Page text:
By Dana Drugmand
Climate change-related lawsuits, once mostly limited to the U.S., have now been filed in nearly 30 countries, targeting governments and corporate polluters, according to the latest analysis of the trend.
A new report was published last week by the Grantham Research Institute on Climate Change and the Environment at the London School of Economics. It tracks the progress of the suits—filed since 1990—as they have expanded beyond the U.S., and predicts the trend will continue.
“Holding government and businesses to account for failing to combat climate change has become a global phenomenon,” said Joana Setzer, research fellow at the Grantham Research Institute and co-author of the report. “People and environmental groups are forcing governments and companies into court for failing to act on climate change, and not just in the United States. ”
Climate cases have been brought in at least 28 countries. The majority of cases—1,023 identified as of May 2019—come from the U.S., but climate lawsuits have also been spreading across Europe and the Asia/Pacific region. Suits have also emerged in Canada, India, and countries in Africa and South America. According to the report, climate litigation in low- and middle-income countries has been growing. These cases have seen some initial positive developments, including a case in Pakistan recognizing human rights as a legitimate basis to hold governments accountable for climate change; a youth-led case in Colombia that was a victory for the rights-of-nature movement, recognized the rights of the Amazon River; and a case in South Africa recognizing climate change as a relevant consideration in environmental planning.
While these and the majority of other climate lawsuits seek to hold governments accountable, climate litigation is increasingly targeting corporate entities like fossil fuel producers. The report notes that a “new wave” of climate liability cases against these companies benefits from research that has shown the so-called Carbon Majors, a group of 90 companies, have been responsible for nearly two-thirds of carbon pollution since the Industrial Revolution. The cases also lean on the growth in attribution science, which links extreme weather events to climate change.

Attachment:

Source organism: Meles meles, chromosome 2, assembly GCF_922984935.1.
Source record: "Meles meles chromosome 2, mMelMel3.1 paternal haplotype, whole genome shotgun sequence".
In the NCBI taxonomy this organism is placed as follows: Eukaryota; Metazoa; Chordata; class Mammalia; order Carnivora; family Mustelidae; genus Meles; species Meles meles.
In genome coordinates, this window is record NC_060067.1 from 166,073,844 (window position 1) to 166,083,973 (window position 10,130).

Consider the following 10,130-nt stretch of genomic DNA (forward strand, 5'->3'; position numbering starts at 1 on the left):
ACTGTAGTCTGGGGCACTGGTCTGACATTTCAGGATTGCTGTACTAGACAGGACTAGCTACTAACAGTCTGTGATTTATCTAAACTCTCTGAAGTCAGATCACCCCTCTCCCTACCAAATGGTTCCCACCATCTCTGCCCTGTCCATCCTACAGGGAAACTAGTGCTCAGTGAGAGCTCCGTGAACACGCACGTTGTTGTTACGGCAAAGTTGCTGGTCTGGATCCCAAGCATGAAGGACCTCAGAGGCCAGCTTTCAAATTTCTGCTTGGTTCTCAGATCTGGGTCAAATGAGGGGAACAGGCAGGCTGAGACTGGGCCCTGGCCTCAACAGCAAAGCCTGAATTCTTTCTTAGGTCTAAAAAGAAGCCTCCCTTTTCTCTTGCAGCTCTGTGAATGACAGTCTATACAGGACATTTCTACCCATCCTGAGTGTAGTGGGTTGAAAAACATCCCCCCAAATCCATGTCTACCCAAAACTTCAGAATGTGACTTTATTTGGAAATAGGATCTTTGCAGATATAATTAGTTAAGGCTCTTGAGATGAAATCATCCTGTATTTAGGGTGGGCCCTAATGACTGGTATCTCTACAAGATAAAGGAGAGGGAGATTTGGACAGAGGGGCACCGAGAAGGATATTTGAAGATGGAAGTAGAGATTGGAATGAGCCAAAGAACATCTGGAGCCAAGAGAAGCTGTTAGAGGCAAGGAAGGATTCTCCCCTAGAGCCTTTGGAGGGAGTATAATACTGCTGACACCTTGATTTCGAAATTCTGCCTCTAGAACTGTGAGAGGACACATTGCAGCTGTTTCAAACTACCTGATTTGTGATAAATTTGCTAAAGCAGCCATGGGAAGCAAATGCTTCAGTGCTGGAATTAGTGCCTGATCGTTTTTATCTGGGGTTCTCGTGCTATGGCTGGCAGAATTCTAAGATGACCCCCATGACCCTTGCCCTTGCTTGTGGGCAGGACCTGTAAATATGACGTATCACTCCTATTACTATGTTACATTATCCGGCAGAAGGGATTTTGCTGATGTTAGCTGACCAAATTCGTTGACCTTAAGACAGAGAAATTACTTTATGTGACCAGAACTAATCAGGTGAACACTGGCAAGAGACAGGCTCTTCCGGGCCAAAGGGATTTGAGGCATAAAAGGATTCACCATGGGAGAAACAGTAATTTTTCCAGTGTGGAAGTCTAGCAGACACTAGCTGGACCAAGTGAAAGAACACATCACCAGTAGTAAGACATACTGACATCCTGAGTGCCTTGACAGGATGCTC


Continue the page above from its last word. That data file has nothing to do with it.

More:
“In cases that seek to establish the liability of greenhouse gas emitters for harm, climate science can be critical to determining whether litigants have standing to sue. Science is an essential part of new litigation cases, substantiating that defendants’ actions have caused the plaintiffs harm,” the report said.
The cases against fossil fuel producers also seek to establish that the companies knew about the consequences of burning fossil fuels decades ago but deliberately worked to deny or cloud that risk to the public by funding front groups to undermine climate science and block climate policy. Plaintiffs in these suits seeking compensation for climate-related costs include municipal governments plus the state of Rhode Island and one commercial fishing association. ExxonMobil is also facing several investor lawsuits and a case brought by the New York attorney general alleging the oil giant misrepresented climate risks to shareholders.
Climate change is also becoming a wider cause for concern by investors, who have begun pushing harder to companies to disclose the risks to their businesses. According to the report, “failing to report climate risks and/or comply with recommendations is likely to increase litigation risk.”
“Until recently businesses might not have considered a climate change lawsuit to be a risk, but this is something all corporations should now be taking into account,” Setzer said.
More lawsuits are also making human rights claims, with the Grantham analysis noting that those have “had increasing resonance with judges in some strategic cases, despite challenges with regards to establishing causality.” The report mentions the investigation by the Philippines Commission on Human Rights into the responsibility of fossil fuel producers for human rights violations, as well as a recent complaint brought before the UN Human Rights Committee by Torres Strait islanders against the Australian government.
“Human rights will likely continue to be intrinsic to future cases, given increasing acceptance of the impacts of climate change on health, livelihoods, shelter and other fundamental rights,” the report said. A recent report by a United Nations expert further defines the connection between climate breakdown and human rights violations, and suggests that governments and fossil fuel corporations should be held accountable.
The report concludes that the “use of climate change litigation as a tool to effect policy change is likely to continue,” despite the expense and risks. “Litigation is clearly an important part of the armoury for those seeking to tackle climate change,” Setzer said.